Reducing the Input

pattycakes_

Well-known member
A rat hitting the switch for the food pellet.
Long after the food's been removed

I don’t think it’s just dopamine - it’s about revelation - somehow out there sense can be made.
But like the rat thing, most of the time, it never does get made. But we keep seeking it. How many stories from the last 20 years have had their ends tied together? Adam Curtis talked about this. After the millennium the news narrative has become an endless supply of open stories with no clear beginning, middle or end. No beating the baddies. Never quite knowing what's going on. I think the conspiracy circles work on this stuff too. The sense of getting close to finally cracking it, pulling back the curtain. It's right around the corner. But they never get there. I'd have to guess this is based on addiction mechanisms, i.e. dope, yo.
 

version

Who loves ya, baby?
"To arrest, for the space of a breath, the hands busy about the work of the earth, and compel men entranced by the sight of distant goals to glance for a moment at the surrounding vision of form and colour, of sunshine and shadows; to make them pause for a look, for a sigh, for a smile -- such is the aim, difficult and evanescent, and reserved only for a very few to achieve. But sometimes, by the deserving and the fortunate, even that task is accomplished. And when it is accomplished -- behold! -- all the truth of life is there: a moment of vision, a sigh, a smile--and the return to an eternal rest."

-- Joseph Conrad
 

version

Who loves ya, baby?
Anyone read this?
 

version

Who loves ya, baby?
Yeah, although I've a feeling I've heard of it before. The title and cover are really familiar.
 

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Who loves ya, baby?
The author has a Goodreads account and she's currently reading about Bergson. He keeps coming up atm.
 

Linebaugh

Well-known member
that cover style is pretty popular right now, especially paired with the obliquely self help type book, to be fair.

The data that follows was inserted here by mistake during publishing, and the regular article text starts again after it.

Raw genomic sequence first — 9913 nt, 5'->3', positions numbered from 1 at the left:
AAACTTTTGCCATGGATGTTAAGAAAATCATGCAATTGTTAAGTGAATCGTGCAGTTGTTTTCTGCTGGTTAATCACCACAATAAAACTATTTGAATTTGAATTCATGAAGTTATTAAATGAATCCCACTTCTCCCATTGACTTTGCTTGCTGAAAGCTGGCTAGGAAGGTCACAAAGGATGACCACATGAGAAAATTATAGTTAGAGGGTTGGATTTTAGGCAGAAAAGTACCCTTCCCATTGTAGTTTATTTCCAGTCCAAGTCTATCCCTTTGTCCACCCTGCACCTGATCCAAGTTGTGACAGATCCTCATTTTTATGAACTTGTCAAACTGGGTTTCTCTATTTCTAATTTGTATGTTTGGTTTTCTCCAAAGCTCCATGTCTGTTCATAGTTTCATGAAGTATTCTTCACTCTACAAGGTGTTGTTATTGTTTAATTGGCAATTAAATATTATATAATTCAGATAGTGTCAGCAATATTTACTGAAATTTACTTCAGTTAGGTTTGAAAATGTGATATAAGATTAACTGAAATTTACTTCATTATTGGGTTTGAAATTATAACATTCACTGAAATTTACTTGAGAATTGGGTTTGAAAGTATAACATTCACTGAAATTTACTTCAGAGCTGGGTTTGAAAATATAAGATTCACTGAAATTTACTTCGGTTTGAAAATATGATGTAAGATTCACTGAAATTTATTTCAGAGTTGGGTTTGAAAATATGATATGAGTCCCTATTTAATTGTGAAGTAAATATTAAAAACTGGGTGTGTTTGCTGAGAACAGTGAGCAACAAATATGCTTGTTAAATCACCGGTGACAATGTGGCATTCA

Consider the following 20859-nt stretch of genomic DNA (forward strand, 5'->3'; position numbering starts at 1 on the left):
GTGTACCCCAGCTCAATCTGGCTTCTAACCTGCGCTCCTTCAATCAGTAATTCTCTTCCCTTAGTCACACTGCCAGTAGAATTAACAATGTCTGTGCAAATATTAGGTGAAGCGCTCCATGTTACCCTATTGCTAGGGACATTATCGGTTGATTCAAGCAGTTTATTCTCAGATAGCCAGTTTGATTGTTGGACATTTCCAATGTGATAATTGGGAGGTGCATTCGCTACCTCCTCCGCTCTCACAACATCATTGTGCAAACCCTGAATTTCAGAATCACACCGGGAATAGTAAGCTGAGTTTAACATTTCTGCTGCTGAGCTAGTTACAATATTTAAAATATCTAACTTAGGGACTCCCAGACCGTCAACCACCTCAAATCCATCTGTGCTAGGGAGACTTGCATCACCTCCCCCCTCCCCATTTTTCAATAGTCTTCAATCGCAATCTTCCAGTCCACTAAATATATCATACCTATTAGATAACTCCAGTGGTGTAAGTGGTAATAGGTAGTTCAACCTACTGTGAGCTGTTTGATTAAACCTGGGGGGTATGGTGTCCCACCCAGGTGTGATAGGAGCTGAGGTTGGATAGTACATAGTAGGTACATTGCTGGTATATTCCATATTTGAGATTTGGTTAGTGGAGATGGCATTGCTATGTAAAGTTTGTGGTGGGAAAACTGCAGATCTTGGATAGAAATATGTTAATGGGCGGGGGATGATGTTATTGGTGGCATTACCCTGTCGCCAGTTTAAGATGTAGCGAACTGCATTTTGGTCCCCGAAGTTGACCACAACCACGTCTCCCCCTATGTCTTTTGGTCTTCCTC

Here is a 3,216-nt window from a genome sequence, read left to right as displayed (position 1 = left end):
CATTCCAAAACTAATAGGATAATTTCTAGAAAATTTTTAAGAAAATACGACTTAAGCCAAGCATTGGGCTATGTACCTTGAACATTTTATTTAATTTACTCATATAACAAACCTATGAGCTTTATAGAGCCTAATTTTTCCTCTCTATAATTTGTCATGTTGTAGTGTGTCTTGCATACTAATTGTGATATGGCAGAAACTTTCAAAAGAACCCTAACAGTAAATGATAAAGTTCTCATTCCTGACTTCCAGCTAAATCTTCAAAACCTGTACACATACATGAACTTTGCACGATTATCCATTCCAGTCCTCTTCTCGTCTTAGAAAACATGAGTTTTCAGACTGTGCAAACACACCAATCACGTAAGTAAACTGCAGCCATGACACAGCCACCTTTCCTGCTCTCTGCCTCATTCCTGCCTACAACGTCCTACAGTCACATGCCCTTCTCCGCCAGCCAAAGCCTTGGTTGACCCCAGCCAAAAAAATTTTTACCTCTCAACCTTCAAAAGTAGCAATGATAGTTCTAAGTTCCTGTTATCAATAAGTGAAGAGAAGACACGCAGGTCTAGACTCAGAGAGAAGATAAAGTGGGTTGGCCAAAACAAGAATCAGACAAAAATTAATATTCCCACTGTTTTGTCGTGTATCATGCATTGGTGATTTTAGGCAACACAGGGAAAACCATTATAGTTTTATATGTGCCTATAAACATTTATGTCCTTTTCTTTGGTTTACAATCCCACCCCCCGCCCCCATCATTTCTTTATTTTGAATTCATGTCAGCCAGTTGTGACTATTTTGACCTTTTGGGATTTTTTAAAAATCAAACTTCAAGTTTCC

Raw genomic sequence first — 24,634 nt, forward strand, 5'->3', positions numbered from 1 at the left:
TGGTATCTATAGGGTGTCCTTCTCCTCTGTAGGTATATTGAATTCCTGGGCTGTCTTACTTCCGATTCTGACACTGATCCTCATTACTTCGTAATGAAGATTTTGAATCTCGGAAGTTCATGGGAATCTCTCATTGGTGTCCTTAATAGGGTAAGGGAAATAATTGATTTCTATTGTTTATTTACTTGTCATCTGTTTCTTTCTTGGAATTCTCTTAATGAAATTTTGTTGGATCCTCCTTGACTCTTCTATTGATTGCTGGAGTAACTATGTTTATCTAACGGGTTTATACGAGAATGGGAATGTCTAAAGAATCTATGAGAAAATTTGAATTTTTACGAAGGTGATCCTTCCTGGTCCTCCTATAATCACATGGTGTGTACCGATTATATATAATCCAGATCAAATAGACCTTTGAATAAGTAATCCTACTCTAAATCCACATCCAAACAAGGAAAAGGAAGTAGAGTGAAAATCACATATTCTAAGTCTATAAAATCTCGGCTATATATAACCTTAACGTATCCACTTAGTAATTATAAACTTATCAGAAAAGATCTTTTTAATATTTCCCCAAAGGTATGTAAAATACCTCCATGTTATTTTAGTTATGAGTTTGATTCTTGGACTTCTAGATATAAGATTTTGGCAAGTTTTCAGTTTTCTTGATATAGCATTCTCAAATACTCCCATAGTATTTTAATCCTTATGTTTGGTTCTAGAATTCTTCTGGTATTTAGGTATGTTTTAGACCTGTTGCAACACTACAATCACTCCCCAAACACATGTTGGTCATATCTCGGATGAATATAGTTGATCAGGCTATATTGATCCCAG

this bergson book looks great. know nothing about him though
 

version

Who loves ya, baby?
They've had some interesting people on Hermitix. Gregory Marks, the guy who runs The Wasted World, was on there talking about Pynchon not long ago and there's a predictably bizarre episode with Nick Land.


 

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Who loves ya, baby?
Alex Smith 2 months ago (edited)
What is he talking about? Lemurs? And then he's a fascist nutjob too, right? I was expecting something more evil from this interview but this guy just sounds like an incoherent lunatic. It makes me wonder how much far right ideology is just a result of broken thought processes by self-promoting people who style themselves as intellectuals while really just being attention-seeking simpletons.

😂
 

constant escape

winter withered, warm
I mean, in his defense, it sure seems like, in order to procure any novel insights about something as strange as capitalism, one is almost required to go off the deep end, right? That is, unless you take a more empirical or economic approach.

Not quite sure it necessitates dealings with esoterica and the occult, but such a combo can potentially yield insights, no? I'm certainly not inclined to reject such matters (lemurs, numogram, etc) wholesale, but I can also see where such things can enamor people purely by virtue of their mystique. Doesn't seem to be the case with Land, though. His point about the means of production seeking to gain autonomy is, as far as I can tell, a novel thesis. Perhaps there were seeds in D&G, or perhaps they even explicitly argued it, in which case I'm not sure what Land brings to the table. Also, I'm far from being an expert on the guy - there could very well be clear right-wing stuff in his thought. I'm just going off of what I know.